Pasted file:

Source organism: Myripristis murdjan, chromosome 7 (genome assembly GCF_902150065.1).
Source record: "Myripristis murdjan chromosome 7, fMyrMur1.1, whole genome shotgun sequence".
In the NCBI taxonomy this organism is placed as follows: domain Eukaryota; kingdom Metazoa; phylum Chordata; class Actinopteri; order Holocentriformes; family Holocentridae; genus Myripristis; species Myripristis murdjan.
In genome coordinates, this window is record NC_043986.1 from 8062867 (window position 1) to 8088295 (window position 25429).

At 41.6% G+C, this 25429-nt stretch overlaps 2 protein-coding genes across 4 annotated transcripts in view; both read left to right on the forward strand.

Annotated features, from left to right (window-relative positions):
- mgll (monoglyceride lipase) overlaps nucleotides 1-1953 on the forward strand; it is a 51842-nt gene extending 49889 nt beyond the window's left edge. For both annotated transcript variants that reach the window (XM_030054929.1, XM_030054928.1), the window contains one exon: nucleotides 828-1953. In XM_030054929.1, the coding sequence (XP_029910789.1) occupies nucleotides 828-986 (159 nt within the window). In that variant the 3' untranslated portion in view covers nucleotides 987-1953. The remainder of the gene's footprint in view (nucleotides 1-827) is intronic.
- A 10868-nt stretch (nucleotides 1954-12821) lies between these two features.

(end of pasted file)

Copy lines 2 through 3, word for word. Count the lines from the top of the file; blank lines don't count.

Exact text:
Source record: "Myripristis murdjan chromosome 7, fMyrMur1.1, whole genome shotgun sequence".
In the NCBI taxonomy this organism is placed as follows: domain Eukaryota; kingdom Metazoa; phylum Chordata; class Actinopteri; order Holocentriformes; family Holocentridae; genus Myripristis; species Myripristis murdjan.